David Hayden (who is the CEO of Jeteye ) is my strategic alter ego. He always challenges my core premise and makes sure I've thought it through. David was with me as a board member in Andale when I was a 26 year old CEO. He was the only non-VC on the board. I can't tell you how many times he provided me with aircover and taught what to do and not to do. Being a young CEO is one of the most frightening things you can do at 26. David helped me through it, including at times telling me to grow up and deal with it. Because of this trust between us, he is the most vocal and challenging of my strategies. It is great. I know he is challenging my ideas and not me because of our long relationship.

Peter is the fourth co-founder of Riya. He and I came up with the seeds of the idea. I was afraid he would be the most attached, but frankly he was already one step ahead of me. He was already thinking of the implications and challenges of the new strategy and starting all of talking about specific challenges with this strategy and what we had to do to meet them. I've talked about him a ton and care about him deeply.

Neal Dempsey is my newest board member. Neal and I were just getting to know each other. This was our third board meeting. I was most tenative about his reaction. Having just invested ... would he be pissed? Quite the contrary. You could tell that Neal had done this before and was a pro who had sat on many boards with many changes. He listened carefully watched the debate and weighed in. Neal Sadaranganey (who kept his promise to really dig in and help me build Riya) told me, "This is not a shift from our prespective. We always thought Riya had a bigger opportunity as a web-wide search engine. It was you (the mgmt team) who had said web-wide was not doable for recognition. We had wanted public search all along."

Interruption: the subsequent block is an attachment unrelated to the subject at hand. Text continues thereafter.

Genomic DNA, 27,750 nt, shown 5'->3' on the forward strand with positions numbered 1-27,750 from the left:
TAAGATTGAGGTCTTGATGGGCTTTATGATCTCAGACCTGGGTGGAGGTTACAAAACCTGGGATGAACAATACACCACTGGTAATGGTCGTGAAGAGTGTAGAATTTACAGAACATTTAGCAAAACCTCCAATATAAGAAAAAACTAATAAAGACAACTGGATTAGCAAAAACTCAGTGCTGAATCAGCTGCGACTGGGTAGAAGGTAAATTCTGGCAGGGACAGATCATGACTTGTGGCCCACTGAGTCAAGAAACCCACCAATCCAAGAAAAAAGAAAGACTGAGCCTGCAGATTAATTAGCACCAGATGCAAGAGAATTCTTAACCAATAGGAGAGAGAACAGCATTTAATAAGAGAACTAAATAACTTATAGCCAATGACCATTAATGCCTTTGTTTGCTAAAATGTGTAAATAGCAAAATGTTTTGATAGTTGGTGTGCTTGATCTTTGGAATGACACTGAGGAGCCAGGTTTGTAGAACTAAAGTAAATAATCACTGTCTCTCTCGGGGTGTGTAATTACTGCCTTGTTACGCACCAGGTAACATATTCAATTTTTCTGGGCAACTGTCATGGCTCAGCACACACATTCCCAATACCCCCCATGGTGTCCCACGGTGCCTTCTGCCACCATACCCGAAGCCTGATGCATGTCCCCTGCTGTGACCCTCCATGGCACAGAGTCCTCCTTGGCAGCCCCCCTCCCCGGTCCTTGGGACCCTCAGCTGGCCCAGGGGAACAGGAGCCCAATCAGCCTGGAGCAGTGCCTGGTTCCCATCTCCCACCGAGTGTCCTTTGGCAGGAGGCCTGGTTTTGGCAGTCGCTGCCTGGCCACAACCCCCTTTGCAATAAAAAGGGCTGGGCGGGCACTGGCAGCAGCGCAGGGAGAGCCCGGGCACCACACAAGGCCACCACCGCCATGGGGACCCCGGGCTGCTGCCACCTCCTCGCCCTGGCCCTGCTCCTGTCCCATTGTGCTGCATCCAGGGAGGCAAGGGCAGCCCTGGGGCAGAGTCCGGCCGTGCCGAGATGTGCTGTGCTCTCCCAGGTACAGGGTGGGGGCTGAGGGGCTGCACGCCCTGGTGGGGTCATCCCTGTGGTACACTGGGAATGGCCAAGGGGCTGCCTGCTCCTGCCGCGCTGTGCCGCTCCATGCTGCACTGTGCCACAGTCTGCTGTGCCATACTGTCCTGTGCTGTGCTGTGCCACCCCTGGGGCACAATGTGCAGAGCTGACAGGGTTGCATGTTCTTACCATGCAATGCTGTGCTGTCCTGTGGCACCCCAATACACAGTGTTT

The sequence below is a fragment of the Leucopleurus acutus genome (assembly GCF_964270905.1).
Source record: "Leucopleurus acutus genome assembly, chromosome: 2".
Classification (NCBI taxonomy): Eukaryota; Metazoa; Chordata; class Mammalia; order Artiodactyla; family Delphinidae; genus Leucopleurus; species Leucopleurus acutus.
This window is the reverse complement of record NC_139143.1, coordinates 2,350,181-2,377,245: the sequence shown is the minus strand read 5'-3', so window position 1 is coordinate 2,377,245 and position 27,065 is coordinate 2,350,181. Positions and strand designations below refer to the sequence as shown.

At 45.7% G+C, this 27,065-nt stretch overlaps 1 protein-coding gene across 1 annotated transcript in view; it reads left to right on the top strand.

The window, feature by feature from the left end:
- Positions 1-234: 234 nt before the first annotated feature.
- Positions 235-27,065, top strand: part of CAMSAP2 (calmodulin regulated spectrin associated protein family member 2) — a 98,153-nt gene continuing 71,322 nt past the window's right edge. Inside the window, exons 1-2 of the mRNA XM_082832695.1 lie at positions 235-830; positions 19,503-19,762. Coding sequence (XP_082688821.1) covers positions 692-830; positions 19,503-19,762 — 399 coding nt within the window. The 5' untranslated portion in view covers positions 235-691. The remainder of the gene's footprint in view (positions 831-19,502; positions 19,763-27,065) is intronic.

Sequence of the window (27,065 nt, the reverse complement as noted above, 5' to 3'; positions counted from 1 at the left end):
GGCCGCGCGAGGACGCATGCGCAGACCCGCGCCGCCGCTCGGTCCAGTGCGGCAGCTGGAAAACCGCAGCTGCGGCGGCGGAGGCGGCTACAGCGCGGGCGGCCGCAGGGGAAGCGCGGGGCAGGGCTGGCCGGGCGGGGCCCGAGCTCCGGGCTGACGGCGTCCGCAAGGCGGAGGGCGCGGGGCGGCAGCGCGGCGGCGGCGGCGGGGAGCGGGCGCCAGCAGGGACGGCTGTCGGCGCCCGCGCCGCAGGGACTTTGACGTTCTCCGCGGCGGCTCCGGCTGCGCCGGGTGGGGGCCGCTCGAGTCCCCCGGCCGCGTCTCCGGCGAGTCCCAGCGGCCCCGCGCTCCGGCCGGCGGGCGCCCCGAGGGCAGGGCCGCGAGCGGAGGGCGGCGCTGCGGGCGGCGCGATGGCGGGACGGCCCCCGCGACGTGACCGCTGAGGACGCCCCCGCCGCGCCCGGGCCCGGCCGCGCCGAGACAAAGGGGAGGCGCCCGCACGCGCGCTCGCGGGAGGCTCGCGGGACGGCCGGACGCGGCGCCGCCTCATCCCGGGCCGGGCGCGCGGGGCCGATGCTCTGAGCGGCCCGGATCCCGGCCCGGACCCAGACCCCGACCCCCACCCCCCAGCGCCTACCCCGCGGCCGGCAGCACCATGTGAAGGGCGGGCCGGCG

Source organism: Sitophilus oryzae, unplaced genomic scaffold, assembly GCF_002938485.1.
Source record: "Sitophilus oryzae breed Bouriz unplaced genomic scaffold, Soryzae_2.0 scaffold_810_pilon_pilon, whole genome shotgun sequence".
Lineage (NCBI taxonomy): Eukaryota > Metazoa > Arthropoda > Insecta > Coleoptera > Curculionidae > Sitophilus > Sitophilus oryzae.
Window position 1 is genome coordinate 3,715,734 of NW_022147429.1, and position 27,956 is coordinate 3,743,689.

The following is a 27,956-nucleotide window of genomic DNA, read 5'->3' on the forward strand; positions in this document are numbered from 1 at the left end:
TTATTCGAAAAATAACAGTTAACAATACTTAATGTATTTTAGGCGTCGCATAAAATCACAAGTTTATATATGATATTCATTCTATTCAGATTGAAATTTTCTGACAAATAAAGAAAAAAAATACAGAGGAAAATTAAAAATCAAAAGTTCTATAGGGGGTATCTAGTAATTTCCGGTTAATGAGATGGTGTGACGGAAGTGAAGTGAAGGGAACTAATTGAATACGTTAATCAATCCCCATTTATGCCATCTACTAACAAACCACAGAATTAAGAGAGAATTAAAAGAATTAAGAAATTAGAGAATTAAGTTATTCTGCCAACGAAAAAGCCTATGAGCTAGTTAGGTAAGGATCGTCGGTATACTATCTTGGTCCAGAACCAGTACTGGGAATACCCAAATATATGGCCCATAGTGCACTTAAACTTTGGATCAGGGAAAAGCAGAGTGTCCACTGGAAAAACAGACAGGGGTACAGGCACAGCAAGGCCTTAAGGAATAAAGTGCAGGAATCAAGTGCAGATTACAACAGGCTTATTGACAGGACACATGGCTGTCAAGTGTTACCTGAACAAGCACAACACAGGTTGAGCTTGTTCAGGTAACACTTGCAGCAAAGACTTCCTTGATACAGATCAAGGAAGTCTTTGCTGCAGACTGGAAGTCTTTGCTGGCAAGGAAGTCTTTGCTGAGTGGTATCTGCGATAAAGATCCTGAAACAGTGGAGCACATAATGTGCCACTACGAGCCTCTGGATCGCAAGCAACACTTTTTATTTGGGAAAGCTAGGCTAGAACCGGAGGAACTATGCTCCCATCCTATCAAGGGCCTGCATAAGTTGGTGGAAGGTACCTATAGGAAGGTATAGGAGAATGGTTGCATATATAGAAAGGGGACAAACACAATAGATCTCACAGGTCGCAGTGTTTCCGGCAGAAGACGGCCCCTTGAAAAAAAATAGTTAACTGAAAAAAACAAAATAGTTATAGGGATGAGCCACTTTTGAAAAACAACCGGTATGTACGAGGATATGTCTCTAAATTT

So the decision went forward.

I breathed a sigh of relief after the meeting. Most people think a CEO is at the top an can do whatever he wants. This is just not true. While I don't strictly report to these four, they are my biggest shareholders and it is important that I get their input and support. If they disagree it is important that I hear why and consider it.

That being said, I've realized that all too frequently CEOs, let a board drive decisions and then take no responsibility when it fails. For example, "I told the board not go that way, but they did and so now the disaster is their fault." Or my favorite example, "The board has decided we need to cut staff. Sorry team I fought but I lost."

Both of these are pure crap. A CEO should always keep the business focused on what he believes will make the most money for shareholders and what he believes is right. I realized when running my last company that the most important thing is to guide the company to success not to what you want or what the board wants, but rather what the customers want.